It has flipped the conerns of putting data into the cloud from being abut data loss or the vendor and their preventions for being hacked to concern the vendor has given taps to the government and how that data is being used.
It has also changed the discussion for that of possibilities (what could go wrong) to one of certanties (we know they are).
It's the oft overlooked aspect of Big Data - data governance.
That's the conclusion of the new survey of 454 organizations, which collectively revealed that while 82% have external regulatory requirements, fully 44% did not have a "defined data governance policy."
However, 50% responded that they will take some sort of data governance action within the next 12 months. As such, data governance has emerged as a mainstream issue. The two key elements of data governance are backup and recovery. In the survey, 75% said they are not happy with their backup solutions.
Enterprise cloud computing is a massive game changer, and the next few years will bring significant changes in the way users access applications through mobile devices and interact with each other through socially enabled, cloud based services. In particular, there are four important areas of influences and pressures on applications architectures: mobile devices, social networking, cloud services and Big Data.
I think you also have to measure the IT skills gap against what's happening in the rest of world. Are there some countries with plentiful Big Data skills? Or are all nations playing catch up? One country in particular I'd want to examine is India where the IT services is a giant industry.
SSAE No. 16 officially replaced SAS70 this summer as the audit standard for service companies. CIO’s must understand how to use the SSAE 16 standard with their IT service providers. That would include understanding the important differences of the SSAE 16 vs. SAS70.
Efficiency and effectiveness are the lexicons of improvement. Combined with productivity the three terms are used perhaps more than any others in setting targets in strategic plans, defining metrics for dashboards and balanced scorecards, and setting boundaries for acceptable operational performance.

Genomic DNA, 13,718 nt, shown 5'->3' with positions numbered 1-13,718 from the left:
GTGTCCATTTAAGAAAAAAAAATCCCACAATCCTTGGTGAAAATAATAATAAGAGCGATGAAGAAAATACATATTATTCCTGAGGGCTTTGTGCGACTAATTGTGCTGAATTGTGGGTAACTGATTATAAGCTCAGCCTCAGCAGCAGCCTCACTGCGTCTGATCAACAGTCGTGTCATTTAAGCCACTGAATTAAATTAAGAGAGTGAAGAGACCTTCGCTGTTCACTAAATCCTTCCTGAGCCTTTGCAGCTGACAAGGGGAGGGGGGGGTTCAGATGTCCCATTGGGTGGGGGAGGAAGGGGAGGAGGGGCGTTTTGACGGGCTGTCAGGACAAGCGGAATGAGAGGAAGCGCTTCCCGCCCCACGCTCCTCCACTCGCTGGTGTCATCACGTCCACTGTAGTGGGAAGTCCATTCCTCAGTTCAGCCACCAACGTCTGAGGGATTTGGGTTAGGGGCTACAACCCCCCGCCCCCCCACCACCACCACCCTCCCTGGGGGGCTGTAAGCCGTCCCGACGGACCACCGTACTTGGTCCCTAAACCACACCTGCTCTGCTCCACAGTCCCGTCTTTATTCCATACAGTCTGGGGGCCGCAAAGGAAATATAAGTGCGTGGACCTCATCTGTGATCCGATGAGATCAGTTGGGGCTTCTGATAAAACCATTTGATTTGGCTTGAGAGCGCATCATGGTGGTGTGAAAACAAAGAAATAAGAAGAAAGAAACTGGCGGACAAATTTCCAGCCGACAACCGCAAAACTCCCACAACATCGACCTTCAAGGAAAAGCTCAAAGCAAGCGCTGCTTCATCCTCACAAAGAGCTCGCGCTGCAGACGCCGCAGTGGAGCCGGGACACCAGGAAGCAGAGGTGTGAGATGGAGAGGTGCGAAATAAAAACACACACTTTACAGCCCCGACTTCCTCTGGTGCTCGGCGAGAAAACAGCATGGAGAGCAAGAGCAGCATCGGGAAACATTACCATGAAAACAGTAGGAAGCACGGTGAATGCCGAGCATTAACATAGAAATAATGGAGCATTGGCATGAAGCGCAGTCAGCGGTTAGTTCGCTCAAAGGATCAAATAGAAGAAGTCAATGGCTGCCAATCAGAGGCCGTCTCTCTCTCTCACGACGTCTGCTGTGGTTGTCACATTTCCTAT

Developing an IT strategic plan is a one of the principal duties of a CIO, yet paradoxically it is the one activity that creates the most trouble for them. The real shame of it is creating an IT strategic plan can be a very straightforward and simple thing to do. Simple in that it is not a complex activity. Since I prefer to keep things both simple and easy what follows is a very straightforward, linear, strategic planning process.
Regardless of the virtual desktop solution you are using VMware VDI, Citrix VDI, or Ubuntu VDI, or even if you decided to just use a VDI in a box solution, helping your users update their business continuity plans (BCP) for VDI is an absolute must for every CIO. Just to be clear, I am not talking about the IT department creating a VDI disaster recovery plan or adding VDI to an existing DR program. No, this post is aimed at ensuring the users depending on VDI have a contingency plan in place to continue their operations when VDI fails – and it will.
Achieving a work life balance has growing popularity for several years now. It is widely viewed as being one of the critical strategies for organizations looking to attract and retain top talent. That strategy includes flexible working hours and a commitment to supporting employee participation in activities that improve their quality of life and overall balance in life. The ultimate goal of course is to increase the work life balance as part of increasing job satisfaction for men and for women.